In an ideal world a baby would never pick up a toy and put it in it’s mouth. In reality babies are constantly learning and every object is a toy that can be chewed on and swallowed. If the toy or objects is bigger than the wind wipe then you can go from having a joyful playing baby to a choking one in an instant. As a parent or guardian could you react in a manner that could prevent a disaster? What if you knew that the skills required are simple to learn and have a success rate of over 90%.
If you walked into a room and found your baby choking on a foreign object it is not realistic to suggest you wouldn’t panic. Panicking however will not help, and instead keeping calm and confident could rescue the situation. Paediatric first aid courses teach a simple set of principles that if applied correctly can clear any foreign object. The first thing to do is check the baby’s mouth to see if you can see the object blocking his / her oxygen supply. The rule is if you can see it pull the object out, but if you can’t don’t sweep the mouth as you could lodge the object further down the wind pipe.
In most circumstances checking the mouth can be enough to clear the object and nip the potential disaster in the bud. If however you cannot see what is blocking the baby’s mouth you can move on to a process of back slaps. Although it sounds like a wrestling move in reality the back slaps have an 80% success rate. That means that if you know how to perform this simple skill you will more often than not clear the object, and save the day. The back slaps involve leaning the baby over your knee facing away from you, and then delivering five sharp back slaps upwards across the shoulder blades.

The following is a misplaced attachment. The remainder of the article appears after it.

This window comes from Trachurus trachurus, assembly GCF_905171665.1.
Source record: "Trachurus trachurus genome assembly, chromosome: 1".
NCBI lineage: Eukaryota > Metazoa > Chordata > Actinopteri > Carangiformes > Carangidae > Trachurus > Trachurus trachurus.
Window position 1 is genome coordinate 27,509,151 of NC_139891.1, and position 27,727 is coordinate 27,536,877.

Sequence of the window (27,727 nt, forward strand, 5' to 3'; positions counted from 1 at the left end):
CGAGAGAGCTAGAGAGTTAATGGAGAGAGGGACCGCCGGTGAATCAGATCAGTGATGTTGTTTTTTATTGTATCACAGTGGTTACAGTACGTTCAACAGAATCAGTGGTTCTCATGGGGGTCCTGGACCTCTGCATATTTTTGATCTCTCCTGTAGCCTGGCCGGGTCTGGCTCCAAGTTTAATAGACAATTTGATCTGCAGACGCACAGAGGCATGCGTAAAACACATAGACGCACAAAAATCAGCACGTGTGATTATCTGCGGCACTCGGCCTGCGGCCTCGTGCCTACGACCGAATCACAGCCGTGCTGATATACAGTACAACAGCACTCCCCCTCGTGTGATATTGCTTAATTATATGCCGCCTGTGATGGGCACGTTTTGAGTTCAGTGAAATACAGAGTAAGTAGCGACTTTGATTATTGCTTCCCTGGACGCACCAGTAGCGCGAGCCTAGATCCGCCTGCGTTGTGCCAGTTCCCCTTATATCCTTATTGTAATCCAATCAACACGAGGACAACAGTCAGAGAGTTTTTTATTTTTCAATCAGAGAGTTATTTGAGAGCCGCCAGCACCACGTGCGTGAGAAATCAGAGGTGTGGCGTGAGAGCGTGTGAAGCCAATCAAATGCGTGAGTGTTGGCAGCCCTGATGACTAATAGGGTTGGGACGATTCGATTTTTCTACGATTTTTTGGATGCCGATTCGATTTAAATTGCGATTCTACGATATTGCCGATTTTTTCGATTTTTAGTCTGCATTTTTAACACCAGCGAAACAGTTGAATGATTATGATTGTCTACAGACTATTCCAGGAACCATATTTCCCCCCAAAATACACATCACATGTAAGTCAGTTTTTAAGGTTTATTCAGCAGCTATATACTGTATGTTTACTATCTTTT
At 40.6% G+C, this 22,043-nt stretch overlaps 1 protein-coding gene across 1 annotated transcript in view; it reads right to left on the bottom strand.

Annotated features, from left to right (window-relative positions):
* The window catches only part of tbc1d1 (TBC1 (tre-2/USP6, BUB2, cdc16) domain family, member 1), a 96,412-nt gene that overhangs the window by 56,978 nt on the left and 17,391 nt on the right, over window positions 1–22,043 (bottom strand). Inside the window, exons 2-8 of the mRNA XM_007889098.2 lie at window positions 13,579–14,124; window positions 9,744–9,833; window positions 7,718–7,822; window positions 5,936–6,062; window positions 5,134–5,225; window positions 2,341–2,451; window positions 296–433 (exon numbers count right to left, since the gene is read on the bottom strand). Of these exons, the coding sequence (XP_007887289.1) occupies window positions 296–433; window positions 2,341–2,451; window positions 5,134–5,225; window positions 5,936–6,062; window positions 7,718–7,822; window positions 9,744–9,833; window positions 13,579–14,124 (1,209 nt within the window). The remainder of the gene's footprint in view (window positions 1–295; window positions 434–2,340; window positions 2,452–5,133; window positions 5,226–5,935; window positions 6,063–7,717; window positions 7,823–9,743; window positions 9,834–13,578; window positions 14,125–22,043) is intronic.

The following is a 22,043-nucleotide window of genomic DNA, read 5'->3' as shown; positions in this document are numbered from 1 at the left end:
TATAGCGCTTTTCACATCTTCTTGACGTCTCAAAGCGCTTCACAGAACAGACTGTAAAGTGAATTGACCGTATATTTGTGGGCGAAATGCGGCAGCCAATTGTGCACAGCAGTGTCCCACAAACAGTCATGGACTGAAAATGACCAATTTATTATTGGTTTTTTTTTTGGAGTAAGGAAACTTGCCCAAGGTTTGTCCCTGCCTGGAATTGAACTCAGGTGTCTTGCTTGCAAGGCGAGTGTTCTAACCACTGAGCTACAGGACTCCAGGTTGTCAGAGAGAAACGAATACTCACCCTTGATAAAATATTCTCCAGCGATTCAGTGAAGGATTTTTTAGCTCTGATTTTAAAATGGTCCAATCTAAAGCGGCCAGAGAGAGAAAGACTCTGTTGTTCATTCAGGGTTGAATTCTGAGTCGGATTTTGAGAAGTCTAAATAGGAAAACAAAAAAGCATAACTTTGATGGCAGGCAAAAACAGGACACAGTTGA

In 20% of these emergency situations back slaps will still not be enough to clear the object. There is no time however for further panic and the inevitable question of why me? It is time to think fast and apply the second first aid skill that you have learnt on your course. This requires you to use two fingers to push upwards on the wind pipe five times. The idea is that you create an upward rush of air that will thrust the object clear out of the wind pipe. It is essential to face the baby’s mouth towards the floor so that if you do clear the object it will fall straight out. These skills should never be practiced on a real baby and instead can be learnt on paediatric first aid courses.
The chest thrusts is a skilful first aid move that has outstanding results. Once the object has cleared from the wind pipe you will have a recovering baby on your hand. The good news is that choking only causes temporary suffering, and once normal breathing resumes a baby will make a full recovery. It is however important to seek medical attention to ensure that the baby is well, and to give yourself peace of mind.
In conclusion the main point to consider is that you can help a choking baby if you are first aid trained. The skills learnt on paediatric first aid courses are simple however they do require a time and cost commitment. However one day of your life or £65 out of your wallet is a small price to pay for saving a life. Sign up for a course, because as they say ‘life’s for learning’.